Defendants assert that plaintiff's claims are barred by MCL 600.5805 (10). Buckler and the Gortons assert that all plaintiff's claims should be precluded because MCL 600.5827 states that a claim accrues “at the time the wrong upon which the claim is based was done regardless of the time when damage results.” They contend that the time of the wrong that initiated the running of the limitations period was the date plaintiff's injury resulted from a breach of duty. Lemmerman v. Fealk, 449 Mich. 56, 64, 534 N.W.2d 695 (1995), citing Larson v. Johns-Manville Sales Corp., 427 Mich. 301, 309, 399 N.W.2d 1 (1986). Defendants contend the discovery rule is not available to plaintiff because the date of accrual is not delayed until discovery of the identity of the perpetrator or determination of all possible causes of action. Plaintiff argues that the discovery rule should apply because, until Jeffrey Gorton's culpability for Eby's murder was discovered, there was no basis to assert breach of duty claims against Mott and MFO. Plaintiff asserts that, without the identity of Eby's murderer, there was no basis to assert any type of claim against the remaining defendants, Buckler, the Gortons, Nyberg, and Bakos, because their culpability was solely based on their specific job responsibilities or employment relationship to the murderer, Jeffrey Gorton.
A trial court's ruling on motions for summary disposition is reviewed de novo. Hazle v. Ford Motor Co., 464 Mich. 456, 461, 628 N.W.2d 515 (2001). When there is no disputed issue of fact, the question whether a statute of limitations bars a cause of action is also reviewed de novo. Van Reken v. Darden, Neef & Heitsch, 259 Mich.App. 454, 456, 674 N.W.2d 731 (2003).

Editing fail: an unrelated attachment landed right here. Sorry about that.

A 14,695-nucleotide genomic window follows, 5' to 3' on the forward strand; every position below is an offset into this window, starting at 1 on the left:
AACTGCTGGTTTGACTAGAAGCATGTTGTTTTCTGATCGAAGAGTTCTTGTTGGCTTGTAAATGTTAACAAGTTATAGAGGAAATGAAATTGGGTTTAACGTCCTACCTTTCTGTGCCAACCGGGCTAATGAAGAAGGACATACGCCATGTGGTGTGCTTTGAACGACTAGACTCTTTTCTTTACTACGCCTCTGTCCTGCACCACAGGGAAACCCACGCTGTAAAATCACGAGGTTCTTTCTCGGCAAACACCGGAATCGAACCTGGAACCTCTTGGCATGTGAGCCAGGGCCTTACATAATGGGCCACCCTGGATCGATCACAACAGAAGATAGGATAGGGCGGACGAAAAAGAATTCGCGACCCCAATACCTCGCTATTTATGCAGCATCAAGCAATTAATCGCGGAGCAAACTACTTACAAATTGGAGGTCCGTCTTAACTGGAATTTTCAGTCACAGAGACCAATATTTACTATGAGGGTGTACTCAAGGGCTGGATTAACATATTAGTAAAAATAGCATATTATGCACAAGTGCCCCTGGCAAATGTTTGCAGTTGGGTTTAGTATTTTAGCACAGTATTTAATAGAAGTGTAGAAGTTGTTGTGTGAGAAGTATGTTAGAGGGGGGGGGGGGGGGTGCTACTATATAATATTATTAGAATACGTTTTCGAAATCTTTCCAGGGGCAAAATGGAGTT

Our Supreme Court has recognized the dichotomy that exists between the need to protect defendants from stale claims and the injustice that could result from precluding certain claims by requiring application of a discovery rule to toll limitations periods in certain situations. A discovery rule has been applied to avoid unjust results that could occur when a reasonable and diligent plaintiff would be denied the opportunity to bring a claim because of either the latent nature of the injury or the inability of the plaintiff to learn of or identify the causal connection between the injury and the breach of a duty owed by a defendant. Specifically:
Where the discovery rule is found to be appropriate, a “plaintiff's claim accrues when the plaintiff discovers, or through the exercise of reasonable diligence, should have discovered ․ (1) an injury, and (2) the causal connection between plaintiff's injury and the defendant's breach [of duty to the plaintiff].” [Lemmerman, supra, p. 66, 534 N.W.2d 695, quoting Moll v. Abbott Laboratories, 444 Mich. 1, 16, 506 N.W.2d 816 (1993).]